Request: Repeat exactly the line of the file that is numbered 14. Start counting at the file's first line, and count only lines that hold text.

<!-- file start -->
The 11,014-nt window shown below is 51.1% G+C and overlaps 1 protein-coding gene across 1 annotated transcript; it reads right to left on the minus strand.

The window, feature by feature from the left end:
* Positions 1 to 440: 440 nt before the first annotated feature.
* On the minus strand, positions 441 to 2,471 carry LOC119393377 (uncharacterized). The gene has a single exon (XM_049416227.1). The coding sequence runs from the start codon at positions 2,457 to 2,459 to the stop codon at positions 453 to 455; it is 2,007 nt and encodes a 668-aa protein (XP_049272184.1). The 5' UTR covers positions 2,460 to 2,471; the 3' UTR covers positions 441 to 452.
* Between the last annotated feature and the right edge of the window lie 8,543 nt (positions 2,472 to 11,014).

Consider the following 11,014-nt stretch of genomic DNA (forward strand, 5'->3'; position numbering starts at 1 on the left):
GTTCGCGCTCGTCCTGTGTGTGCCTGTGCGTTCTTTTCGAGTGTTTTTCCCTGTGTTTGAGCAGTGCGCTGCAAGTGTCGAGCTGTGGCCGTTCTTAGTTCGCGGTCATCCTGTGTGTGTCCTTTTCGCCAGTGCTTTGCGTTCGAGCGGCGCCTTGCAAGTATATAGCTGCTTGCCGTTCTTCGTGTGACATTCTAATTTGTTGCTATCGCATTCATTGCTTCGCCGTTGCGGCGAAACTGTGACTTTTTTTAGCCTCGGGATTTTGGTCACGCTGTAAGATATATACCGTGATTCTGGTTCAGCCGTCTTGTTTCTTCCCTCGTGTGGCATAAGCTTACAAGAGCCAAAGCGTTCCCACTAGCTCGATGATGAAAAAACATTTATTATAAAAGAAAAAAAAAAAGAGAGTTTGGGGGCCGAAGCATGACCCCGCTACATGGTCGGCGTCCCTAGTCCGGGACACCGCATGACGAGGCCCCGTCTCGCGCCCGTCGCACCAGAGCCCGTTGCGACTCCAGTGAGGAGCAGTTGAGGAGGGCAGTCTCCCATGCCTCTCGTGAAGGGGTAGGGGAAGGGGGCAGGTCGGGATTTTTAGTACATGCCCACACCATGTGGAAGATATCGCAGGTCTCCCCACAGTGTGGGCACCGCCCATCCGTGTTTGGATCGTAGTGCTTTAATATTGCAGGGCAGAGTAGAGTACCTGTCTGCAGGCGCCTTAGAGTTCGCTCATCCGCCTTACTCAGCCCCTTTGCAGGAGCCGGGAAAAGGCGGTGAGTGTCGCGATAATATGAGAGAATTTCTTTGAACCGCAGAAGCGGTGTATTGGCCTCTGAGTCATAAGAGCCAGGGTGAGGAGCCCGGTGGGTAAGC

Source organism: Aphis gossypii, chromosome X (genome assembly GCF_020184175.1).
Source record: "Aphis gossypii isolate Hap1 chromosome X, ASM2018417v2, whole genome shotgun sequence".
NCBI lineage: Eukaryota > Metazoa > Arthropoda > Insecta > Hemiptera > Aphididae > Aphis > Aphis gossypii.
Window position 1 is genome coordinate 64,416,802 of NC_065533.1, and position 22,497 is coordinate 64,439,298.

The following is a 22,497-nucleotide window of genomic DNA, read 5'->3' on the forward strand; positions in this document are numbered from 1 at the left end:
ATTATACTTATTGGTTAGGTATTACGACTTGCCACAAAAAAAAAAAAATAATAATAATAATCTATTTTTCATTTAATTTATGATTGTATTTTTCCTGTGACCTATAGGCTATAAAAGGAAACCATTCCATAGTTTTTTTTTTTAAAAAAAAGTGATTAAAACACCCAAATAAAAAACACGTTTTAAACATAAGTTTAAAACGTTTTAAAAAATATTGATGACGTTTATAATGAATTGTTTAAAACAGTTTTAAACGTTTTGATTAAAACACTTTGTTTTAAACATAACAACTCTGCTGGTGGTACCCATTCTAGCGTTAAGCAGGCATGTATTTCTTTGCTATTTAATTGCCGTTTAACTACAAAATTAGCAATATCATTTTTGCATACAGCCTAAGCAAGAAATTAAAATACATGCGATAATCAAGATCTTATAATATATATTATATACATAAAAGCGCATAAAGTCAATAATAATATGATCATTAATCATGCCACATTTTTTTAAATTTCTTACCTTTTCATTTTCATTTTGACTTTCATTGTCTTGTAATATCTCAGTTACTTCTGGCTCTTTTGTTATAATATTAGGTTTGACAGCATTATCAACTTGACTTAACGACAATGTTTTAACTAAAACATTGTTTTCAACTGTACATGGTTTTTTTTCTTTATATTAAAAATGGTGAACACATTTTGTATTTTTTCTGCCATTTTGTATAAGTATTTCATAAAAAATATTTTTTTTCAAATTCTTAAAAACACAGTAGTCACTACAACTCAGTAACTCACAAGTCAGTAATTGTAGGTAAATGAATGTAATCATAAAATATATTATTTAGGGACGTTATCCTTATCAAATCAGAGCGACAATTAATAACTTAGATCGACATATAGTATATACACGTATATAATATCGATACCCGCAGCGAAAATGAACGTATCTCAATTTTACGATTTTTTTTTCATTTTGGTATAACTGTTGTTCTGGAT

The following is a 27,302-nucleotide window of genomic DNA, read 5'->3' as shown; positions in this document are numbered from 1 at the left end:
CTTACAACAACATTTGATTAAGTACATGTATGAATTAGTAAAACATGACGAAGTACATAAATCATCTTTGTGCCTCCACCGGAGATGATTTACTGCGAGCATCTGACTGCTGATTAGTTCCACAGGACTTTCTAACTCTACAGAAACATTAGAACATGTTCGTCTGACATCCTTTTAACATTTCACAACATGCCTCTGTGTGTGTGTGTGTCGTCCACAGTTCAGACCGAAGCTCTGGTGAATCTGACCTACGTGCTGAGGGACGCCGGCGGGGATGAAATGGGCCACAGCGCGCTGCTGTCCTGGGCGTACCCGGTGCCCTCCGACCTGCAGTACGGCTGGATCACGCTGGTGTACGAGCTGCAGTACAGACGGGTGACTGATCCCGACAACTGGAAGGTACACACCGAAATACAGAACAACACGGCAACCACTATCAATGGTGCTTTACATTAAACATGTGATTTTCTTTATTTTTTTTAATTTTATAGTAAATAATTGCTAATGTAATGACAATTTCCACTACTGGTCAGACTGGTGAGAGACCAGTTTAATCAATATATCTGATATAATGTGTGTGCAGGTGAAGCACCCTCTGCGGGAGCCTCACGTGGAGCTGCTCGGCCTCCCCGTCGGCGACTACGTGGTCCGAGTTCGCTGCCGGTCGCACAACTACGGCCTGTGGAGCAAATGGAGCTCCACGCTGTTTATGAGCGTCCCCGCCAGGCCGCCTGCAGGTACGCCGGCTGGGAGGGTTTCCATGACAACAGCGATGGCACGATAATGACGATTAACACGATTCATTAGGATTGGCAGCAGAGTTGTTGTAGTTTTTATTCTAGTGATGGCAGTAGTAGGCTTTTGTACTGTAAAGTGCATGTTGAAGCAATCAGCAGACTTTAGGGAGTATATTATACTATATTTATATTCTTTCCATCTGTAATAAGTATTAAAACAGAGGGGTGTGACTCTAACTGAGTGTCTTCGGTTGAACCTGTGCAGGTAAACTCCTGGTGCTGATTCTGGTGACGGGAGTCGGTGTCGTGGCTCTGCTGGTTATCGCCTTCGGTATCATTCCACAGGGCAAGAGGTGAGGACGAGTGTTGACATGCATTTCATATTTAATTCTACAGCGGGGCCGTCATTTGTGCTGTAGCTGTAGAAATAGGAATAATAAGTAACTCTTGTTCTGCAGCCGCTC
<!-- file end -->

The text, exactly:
The following is a 27,302-nucleotide window of genomic DNA, read 5'->3' as shown; positions in this document are numbered from 1 at the left end: